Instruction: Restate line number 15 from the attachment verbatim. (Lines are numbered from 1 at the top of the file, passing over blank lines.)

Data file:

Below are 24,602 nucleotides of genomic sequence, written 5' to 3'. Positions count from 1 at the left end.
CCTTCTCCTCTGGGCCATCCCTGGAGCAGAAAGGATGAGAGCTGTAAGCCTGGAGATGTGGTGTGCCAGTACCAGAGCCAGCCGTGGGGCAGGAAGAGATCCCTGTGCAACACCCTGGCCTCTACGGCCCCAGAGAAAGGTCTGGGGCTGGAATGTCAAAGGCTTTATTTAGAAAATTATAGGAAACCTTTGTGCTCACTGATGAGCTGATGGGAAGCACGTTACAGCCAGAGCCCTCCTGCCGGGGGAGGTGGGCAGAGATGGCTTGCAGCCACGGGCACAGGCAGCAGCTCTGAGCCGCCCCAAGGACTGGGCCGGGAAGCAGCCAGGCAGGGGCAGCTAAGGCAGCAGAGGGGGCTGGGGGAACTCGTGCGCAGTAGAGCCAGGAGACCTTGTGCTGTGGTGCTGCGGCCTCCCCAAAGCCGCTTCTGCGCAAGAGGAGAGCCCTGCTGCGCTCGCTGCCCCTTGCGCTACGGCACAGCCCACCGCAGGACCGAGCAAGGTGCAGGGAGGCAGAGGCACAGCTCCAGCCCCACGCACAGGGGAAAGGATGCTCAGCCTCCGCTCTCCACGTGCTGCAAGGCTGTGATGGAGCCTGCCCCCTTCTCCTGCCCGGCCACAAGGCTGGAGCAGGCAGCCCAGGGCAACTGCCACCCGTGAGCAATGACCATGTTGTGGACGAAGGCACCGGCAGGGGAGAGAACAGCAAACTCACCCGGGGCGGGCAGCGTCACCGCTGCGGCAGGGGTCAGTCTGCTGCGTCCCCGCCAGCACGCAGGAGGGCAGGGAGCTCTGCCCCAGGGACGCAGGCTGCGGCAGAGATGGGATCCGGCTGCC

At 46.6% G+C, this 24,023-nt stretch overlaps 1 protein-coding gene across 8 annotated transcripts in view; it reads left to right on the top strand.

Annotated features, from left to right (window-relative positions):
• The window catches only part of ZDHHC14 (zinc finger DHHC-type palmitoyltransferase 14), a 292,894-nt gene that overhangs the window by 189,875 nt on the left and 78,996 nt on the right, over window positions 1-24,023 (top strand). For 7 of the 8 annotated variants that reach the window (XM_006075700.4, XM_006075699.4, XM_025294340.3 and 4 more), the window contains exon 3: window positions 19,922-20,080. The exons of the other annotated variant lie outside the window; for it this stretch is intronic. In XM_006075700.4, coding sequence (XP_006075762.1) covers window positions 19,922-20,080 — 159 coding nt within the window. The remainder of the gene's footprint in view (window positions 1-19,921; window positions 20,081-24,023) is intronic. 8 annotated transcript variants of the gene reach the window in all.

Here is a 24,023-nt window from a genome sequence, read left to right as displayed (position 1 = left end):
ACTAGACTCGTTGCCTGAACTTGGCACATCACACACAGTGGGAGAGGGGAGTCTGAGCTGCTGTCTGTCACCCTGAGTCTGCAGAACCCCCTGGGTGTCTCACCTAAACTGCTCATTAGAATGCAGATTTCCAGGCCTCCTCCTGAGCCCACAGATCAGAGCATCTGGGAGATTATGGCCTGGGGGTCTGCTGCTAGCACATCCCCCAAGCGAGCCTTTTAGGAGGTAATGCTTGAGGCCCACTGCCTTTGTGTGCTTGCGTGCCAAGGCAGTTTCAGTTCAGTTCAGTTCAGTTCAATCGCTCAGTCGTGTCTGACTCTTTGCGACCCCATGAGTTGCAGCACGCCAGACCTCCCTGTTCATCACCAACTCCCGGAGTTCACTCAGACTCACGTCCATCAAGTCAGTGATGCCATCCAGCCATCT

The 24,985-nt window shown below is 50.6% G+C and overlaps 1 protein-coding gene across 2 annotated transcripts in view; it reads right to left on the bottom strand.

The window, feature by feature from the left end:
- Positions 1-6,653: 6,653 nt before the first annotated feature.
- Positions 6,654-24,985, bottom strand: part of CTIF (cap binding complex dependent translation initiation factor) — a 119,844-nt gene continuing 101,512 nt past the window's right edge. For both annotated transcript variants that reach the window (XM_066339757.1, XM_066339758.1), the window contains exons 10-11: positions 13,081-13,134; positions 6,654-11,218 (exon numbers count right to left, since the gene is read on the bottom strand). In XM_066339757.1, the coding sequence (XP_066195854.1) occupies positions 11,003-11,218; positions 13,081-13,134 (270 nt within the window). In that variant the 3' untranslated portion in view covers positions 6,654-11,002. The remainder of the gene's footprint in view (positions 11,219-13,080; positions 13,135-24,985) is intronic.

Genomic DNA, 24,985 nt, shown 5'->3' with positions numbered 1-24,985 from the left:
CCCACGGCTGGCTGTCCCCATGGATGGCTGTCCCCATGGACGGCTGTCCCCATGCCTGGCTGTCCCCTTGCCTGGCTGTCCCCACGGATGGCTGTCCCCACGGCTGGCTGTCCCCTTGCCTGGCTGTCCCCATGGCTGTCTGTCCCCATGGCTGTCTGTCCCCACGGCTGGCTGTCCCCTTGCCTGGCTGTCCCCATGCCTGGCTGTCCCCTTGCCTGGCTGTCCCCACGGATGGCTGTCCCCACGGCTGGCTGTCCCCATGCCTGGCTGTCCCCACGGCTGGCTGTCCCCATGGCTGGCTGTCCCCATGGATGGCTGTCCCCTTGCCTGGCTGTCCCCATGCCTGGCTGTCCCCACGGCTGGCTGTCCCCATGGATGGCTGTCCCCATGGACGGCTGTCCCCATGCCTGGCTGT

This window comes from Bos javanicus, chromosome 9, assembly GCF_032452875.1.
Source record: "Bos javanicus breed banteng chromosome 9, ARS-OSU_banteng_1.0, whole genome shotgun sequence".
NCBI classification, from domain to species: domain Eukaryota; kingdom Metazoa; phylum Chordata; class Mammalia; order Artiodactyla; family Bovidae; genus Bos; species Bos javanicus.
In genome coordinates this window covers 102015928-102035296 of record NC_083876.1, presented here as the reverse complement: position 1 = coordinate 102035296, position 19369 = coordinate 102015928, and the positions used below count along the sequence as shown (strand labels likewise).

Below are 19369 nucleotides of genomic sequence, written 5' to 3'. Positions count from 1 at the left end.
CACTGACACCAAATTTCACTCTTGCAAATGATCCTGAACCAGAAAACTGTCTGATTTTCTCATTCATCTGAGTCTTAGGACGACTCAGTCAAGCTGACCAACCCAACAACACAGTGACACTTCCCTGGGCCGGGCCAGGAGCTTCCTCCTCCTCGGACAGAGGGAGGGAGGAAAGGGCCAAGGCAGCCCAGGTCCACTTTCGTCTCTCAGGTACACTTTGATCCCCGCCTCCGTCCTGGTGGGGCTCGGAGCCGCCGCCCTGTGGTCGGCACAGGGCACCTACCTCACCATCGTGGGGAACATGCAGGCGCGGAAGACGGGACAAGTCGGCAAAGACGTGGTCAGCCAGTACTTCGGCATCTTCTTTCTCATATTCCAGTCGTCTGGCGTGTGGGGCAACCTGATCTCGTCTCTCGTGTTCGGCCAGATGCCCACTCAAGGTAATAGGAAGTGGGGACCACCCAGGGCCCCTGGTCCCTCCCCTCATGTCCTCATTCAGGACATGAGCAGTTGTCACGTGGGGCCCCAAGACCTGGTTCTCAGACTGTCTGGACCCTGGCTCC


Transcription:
Source record: "Bos javanicus breed banteng chromosome 9, ARS-OSU_banteng_1.0, whole genome shotgun sequence".